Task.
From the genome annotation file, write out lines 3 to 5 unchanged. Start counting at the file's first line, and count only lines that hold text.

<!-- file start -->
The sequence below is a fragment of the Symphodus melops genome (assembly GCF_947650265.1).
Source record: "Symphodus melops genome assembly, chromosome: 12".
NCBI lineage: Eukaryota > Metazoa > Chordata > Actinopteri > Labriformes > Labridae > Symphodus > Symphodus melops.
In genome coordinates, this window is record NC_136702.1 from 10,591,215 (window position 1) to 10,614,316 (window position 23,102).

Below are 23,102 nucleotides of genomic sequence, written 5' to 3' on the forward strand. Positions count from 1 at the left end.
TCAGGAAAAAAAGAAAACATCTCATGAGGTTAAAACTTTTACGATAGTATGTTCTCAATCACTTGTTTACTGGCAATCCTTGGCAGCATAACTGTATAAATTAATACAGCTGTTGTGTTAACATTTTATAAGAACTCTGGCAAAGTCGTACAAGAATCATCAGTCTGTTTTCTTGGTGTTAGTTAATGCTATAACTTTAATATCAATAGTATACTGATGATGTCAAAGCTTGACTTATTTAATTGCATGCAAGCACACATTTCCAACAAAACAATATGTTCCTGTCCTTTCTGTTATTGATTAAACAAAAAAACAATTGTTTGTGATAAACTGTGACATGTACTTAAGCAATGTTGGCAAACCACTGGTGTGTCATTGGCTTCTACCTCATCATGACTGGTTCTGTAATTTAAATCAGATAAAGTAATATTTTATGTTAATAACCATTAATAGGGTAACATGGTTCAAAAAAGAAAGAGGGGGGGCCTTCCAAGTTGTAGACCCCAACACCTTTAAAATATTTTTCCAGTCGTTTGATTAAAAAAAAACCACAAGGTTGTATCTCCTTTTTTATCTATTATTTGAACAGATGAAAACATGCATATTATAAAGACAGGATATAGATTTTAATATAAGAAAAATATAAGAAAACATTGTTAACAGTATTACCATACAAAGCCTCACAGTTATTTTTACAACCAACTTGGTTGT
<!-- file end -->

NCBI lineage: Eukaryota > Metazoa > Chordata > Actinopteri > Labriformes > Labridae > Symphodus > Symphodus melops.
In genome coordinates, this window is record NC_136702.1 from 10,591,215 (window position 1) to 10,614,316 (window position 23,102).

Below are 23,102 nucleotides of genomic sequence, written 5' to 3' on the forward strand. Positions count from 1 at the left end.